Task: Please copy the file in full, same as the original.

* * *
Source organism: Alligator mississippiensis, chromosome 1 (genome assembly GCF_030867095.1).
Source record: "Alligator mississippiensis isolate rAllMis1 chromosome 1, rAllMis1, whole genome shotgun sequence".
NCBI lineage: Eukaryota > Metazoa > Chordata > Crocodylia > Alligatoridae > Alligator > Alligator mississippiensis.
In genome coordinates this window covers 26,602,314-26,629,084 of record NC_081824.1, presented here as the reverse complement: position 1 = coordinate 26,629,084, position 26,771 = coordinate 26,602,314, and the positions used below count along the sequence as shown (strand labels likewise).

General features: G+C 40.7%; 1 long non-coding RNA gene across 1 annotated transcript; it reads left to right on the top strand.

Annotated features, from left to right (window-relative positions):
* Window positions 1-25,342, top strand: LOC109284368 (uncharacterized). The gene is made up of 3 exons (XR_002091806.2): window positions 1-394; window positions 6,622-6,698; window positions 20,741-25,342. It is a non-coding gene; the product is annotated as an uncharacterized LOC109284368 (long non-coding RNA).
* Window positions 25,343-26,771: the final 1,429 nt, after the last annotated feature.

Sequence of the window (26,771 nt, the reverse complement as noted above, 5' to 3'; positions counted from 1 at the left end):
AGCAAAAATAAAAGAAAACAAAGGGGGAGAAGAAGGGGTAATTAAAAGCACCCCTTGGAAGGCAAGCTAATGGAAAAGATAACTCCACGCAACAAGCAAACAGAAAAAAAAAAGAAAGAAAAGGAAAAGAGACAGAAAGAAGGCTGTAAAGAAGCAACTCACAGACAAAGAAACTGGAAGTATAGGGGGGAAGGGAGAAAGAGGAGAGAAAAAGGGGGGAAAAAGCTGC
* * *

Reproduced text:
Source organism: Alligator mississippiensis, chromosome 1 (genome assembly GCF_030867095.1).
Source record: "Alligator mississippiensis isolate rAllMis1 chromosome 1, rAllMis1, whole genome shotgun sequence".
NCBI lineage: Eukaryota > Metazoa > Chordata > Crocodylia > Alligatoridae > Alligator > Alligator mississippiensis.
In genome coordinates this window covers 26,602,314-26,629,084 of record NC_081824.1, presented here as the reverse complement: position 1 = coordinate 26,629,084, position 26,771 = coordinate 26,602,314, and the positions used below count along the sequence as shown (strand labels likewise).

General features: G+C 40.7%; 1 long non-coding RNA gene across 1 annotated transcript; it reads left to right on the top strand.

Annotated features, from left to right (window-relative positions):
* Window positions 1-25,342, top strand: LOC109284368 (uncharacterized). The gene is made up of 3 exons (XR_002091806.2): window positions 1-394; window positions 6,622-6,698; window positions 20,741-25,342. It is a non-coding gene; the product is annotated as an uncharacterized LOC109284368 (long non-coding RNA).
* Window positions 25,343-26,771: the final 1,429 nt, after the last annotated feature.

Sequence of the window (26,771 nt, the reverse complement as noted above, 5' to 3'; positions counted from 1 at the left end):
AGCAAAAATAAAAGAAAACAAAGGGGGAGAAGAAGGGGTAATTAAAAGCACCCCTTGGAAGGCAAGCTAATGGAAAAGATAACTCCACGCAACAAGCAAACAGAAAAAAAAAAGAAAGAAAAGGAAAAGAGACAGAAAGAAGGCTGTAAAGAAGCAACTCACAGACAAAGAAACTGGAAGTATAGGGGGGAAGGGAGAAAGAGGAGAGAAAAAGGGGGGAAAAAGCTGC